Government shutdown looks likely as budget battle continues

Posted: Sep. 30, 2013 10:42 am Updated: Oct. 14, 2013 12:15 pm

Herald-Whig Senior Writer

WASHINGTON -- Members of Congress held out little hope they will avert a government shutdown Tuesday by passing a unified spending plan today.

The Republican-led House passed a continuing resolution during the weekend that would delay parts of the Affordable Care Act for a year. Members of the Democrat-led Senate plan to strip out the references to the health care law when they convene at midday. Barring a last-minute agreement, the lack of an agreed spending bill on the first day of the budget year will force the first government shutdown in 17 years.

"This is totally unnecessary," said U.S. Sen. Dick Durbin, D-Ill., during a Friday teleconference with reporters.

Durbin, the Senate's second highest ranking Democrat, said tens of thousands of government workers will face furloughs starting Tuesday if there is not an agreement. He said in Illinois the shutdown would force many of the people at the Rock Island Arsenal, Scott Air Force Base and other sites to stay home.

Durbin said the Republican caucus is "in total disarray," with Speaker John Boehner finding it difficult to placate his most conservative members.

U.S. Sen. Roy Blunt, R-Mo., said it is Obamacare that's to blame for the budget showdown "because it's a train wreck."

Blunt said he opposes the health care exchange system that goes into effect on Tuesday.

"I don't think they will ultimately work because they're simply too expensive, and I will keep fighting Obamacare because it's too costly and puts bureaucrats between patients and their doctors," Blunt said.

U.S. Rep. Aaron Schock, R-Peoria, voted with the Republican caucus for the plan to delay the health care law, but has called for a resolution to the shutdown crisis.

U.S. Rep. Sam Graves, R-Tarkio, chairman of the House Small Business Committee, said Obamacare has caused uncertainty for small businesses and cost the nation jobs.

If no compromise can be reached by midnight, Americans would soon see the impact of a government shutdown. National parks would close. Many low- to moderate-incomes borrowers and first-time homebuyers seeking government-backed mortgages could face delays.

About 800,000 federal workers would be forced off the job without pay. Some critical services such as patrolling the borders, inspecting meat and controlling air traffic would continue. Social Security benefits would be sent, and the Medicare and Medicaid health care programs for the elderly and poor would continue to pay doctors and hospitals.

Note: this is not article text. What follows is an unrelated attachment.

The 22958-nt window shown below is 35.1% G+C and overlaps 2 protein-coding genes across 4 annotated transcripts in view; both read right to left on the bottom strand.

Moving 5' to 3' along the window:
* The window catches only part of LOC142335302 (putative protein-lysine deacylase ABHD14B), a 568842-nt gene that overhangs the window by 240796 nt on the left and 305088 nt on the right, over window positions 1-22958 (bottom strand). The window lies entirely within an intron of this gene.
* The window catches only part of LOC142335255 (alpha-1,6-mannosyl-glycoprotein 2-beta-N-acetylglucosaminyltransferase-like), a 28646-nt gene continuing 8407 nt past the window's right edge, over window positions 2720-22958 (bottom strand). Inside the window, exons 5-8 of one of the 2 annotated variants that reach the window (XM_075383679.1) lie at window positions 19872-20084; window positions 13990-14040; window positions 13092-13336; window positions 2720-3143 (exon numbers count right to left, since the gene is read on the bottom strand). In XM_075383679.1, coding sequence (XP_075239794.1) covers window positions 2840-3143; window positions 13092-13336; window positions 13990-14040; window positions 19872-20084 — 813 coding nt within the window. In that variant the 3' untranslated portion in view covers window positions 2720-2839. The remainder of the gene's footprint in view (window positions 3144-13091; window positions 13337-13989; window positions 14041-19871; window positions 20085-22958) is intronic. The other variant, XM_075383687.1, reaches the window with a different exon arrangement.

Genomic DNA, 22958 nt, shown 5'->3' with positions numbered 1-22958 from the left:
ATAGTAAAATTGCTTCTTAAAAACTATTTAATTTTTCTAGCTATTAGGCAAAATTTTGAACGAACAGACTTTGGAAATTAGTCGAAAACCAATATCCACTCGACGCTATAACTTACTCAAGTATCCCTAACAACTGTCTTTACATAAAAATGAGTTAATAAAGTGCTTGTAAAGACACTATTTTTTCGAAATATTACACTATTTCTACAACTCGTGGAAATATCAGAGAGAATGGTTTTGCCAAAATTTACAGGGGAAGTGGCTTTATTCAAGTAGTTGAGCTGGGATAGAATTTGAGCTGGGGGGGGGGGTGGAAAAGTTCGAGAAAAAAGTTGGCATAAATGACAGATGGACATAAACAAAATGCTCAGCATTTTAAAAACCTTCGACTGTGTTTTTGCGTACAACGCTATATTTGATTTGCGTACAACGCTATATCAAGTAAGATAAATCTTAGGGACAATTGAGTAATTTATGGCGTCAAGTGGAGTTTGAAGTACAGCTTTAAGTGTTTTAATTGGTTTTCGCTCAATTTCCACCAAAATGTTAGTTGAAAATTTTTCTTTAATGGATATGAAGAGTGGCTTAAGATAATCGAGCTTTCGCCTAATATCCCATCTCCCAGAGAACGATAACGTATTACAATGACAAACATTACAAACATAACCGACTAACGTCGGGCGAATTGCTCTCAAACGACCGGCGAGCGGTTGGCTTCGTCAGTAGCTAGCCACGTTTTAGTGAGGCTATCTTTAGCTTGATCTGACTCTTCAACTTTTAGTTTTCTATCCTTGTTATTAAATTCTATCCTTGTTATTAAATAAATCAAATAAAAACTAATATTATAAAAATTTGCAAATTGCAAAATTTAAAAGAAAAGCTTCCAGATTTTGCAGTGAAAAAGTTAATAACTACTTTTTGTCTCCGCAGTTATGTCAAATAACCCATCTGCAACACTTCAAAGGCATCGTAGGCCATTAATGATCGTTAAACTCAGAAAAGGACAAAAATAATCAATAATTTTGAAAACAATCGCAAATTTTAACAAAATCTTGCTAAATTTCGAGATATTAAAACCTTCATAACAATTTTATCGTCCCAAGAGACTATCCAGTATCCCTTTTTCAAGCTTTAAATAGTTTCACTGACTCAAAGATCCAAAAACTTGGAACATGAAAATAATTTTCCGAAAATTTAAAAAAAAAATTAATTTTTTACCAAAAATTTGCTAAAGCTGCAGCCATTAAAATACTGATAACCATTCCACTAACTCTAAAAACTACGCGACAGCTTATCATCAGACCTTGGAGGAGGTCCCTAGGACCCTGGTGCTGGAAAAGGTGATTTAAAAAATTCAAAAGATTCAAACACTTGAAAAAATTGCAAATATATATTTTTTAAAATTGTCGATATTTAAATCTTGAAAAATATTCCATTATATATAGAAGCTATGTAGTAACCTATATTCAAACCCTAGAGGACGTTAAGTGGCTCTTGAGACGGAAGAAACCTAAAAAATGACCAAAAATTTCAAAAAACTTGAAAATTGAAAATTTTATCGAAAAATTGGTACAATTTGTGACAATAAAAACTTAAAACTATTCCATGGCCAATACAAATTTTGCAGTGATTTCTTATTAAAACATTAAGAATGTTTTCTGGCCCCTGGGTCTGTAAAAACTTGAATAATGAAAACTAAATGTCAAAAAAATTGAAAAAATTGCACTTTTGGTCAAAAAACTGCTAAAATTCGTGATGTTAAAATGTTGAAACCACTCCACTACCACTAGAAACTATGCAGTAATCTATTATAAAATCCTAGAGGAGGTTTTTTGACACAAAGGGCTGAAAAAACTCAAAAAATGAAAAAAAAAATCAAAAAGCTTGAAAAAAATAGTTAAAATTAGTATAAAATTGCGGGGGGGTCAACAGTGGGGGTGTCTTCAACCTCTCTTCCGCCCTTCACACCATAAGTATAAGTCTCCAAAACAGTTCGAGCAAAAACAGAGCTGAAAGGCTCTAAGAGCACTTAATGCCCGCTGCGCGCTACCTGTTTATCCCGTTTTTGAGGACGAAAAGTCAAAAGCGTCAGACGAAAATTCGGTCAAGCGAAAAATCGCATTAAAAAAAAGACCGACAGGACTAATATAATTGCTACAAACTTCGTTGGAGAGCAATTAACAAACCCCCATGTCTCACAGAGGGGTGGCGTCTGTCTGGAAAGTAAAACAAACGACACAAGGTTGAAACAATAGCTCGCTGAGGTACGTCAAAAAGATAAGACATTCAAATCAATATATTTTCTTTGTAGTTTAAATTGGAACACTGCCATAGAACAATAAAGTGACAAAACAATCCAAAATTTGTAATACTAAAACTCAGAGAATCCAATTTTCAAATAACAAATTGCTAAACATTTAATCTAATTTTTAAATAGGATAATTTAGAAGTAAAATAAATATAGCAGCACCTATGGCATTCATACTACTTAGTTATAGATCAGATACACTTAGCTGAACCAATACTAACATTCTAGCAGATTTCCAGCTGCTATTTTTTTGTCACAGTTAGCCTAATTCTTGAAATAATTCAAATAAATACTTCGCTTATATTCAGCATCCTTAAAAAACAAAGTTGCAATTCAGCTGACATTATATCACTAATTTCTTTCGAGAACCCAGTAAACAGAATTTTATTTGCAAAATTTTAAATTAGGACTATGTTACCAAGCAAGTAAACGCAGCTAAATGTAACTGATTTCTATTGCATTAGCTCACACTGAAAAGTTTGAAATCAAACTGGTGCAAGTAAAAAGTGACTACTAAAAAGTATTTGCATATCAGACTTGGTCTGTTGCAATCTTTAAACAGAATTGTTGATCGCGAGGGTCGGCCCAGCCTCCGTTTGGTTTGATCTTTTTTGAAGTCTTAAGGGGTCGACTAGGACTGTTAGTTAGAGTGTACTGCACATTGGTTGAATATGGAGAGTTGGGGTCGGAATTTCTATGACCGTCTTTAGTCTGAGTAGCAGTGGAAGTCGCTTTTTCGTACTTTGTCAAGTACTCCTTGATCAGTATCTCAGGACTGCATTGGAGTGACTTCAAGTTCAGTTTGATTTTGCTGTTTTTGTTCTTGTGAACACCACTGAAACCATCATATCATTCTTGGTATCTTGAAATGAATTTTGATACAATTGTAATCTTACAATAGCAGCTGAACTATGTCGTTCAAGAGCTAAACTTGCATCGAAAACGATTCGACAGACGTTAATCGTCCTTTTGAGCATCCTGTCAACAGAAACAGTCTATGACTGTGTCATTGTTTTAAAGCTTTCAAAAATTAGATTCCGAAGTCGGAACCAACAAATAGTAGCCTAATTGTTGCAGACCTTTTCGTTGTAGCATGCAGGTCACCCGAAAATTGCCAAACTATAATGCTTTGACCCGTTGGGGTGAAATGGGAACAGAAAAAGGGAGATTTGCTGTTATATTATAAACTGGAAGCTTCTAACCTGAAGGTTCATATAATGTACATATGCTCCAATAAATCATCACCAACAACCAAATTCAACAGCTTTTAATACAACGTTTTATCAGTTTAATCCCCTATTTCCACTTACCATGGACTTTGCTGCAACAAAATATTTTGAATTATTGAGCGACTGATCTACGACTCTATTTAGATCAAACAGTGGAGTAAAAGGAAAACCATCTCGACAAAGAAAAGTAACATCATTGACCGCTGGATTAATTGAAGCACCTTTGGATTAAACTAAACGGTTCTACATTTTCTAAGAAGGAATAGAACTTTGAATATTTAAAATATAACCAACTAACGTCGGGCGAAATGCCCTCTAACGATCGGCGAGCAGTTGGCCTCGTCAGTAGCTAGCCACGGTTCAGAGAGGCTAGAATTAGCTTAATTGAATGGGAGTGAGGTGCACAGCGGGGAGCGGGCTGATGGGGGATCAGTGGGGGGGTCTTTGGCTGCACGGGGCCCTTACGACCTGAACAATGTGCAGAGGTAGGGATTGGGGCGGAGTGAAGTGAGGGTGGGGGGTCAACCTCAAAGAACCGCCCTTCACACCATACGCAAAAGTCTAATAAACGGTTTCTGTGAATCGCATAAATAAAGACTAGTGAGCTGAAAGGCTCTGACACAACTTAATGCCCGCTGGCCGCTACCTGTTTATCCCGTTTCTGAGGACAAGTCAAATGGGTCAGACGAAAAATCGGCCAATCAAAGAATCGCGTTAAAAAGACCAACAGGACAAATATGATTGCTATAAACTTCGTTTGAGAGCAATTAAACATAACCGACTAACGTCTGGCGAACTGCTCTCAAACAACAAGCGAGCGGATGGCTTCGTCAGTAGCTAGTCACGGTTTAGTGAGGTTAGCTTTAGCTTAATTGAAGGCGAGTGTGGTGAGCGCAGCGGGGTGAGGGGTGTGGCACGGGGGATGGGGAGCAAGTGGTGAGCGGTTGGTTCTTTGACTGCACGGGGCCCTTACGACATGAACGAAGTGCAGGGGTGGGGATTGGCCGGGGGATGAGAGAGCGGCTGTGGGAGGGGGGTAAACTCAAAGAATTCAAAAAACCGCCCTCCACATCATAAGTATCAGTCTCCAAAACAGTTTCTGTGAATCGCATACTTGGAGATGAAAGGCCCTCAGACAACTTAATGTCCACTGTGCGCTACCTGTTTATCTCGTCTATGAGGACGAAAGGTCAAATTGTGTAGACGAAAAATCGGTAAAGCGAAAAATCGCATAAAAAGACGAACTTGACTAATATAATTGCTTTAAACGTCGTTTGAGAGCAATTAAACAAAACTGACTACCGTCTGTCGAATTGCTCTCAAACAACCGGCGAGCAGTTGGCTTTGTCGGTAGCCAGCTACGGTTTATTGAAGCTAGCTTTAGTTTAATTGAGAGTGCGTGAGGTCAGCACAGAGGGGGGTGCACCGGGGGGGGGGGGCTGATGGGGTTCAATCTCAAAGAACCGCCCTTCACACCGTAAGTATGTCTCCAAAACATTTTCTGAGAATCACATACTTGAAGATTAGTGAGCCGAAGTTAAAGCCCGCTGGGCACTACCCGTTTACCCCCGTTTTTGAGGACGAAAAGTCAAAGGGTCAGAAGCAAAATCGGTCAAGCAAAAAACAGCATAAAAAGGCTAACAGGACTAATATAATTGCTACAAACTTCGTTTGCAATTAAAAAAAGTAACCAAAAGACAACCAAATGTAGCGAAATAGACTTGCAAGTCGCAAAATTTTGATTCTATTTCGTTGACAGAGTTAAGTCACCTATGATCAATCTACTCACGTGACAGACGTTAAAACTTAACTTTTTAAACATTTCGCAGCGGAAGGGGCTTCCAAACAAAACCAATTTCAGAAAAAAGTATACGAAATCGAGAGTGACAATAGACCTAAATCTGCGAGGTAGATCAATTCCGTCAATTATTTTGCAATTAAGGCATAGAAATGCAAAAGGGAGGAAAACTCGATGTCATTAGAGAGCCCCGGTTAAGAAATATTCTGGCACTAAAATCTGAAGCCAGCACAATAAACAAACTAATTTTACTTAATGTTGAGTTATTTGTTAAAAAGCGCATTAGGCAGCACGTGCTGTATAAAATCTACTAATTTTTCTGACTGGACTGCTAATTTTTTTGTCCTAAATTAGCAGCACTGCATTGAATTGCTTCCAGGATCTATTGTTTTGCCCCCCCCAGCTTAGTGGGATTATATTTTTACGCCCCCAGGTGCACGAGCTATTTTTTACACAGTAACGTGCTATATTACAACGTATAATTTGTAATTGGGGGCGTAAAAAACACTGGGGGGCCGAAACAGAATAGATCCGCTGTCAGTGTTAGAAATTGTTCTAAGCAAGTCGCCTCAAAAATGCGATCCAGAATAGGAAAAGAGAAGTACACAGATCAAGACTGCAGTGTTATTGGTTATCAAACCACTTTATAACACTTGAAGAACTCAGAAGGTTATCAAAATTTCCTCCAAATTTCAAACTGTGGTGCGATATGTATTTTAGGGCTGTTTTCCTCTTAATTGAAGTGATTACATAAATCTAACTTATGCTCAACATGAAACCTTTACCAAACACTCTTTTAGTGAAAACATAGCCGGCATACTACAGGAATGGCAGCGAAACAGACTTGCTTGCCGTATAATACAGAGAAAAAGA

Senate rejection would send the measure back to the House. A House GOP leader, Rep. Kevin McCarthy of California, said the House would rebuff the Senate's efforts to advance the short-term funding bill as a simple, "clean" measure without the anti-heath care reform provisions.

"You're going to shut down the government if you can't prevent millions of Americans from getting affordable care," said Rep. Chris Van Hollen, D-Md.

A leader of the tea party, Sen. Ted Cruz, R-Texas, insisted the blame rests with Senate Democrats.

"The House has twice now voted to keep the government open. And if we have a shutdown, it will only be because when the Senate comes back, (Senate Majority Leader) Harry Reid says, "I refuse even to talk,' " said Cruz, who led a 21-hour broadside against allowing the temporary funding bill to advance if stripped clean of a tea party-backed provision to derail Obamacare. The effort failed.

The battle started with a House vote to pass the short-term funding bill with a provision that would have eliminated the federal dollars needed to put Obama's health care overhaul into place. The Senate voted along party lines to strip that out and sent the measure back to the House.

The latest House bill, passed early Sunday by a near party-line vote of 231-192, sent back to the Senate two major changes: a one-year delay of key provisions of the health insurance law and repeal of a new tax on medical devices that partially funds it. The steps still go too far for the White House and its Democratic allies.

Senate rules often make it difficult to move quickly, but the chamber can act on the House's latest proposals by simply calling them up and killing them.

The Associated Press contributed this story.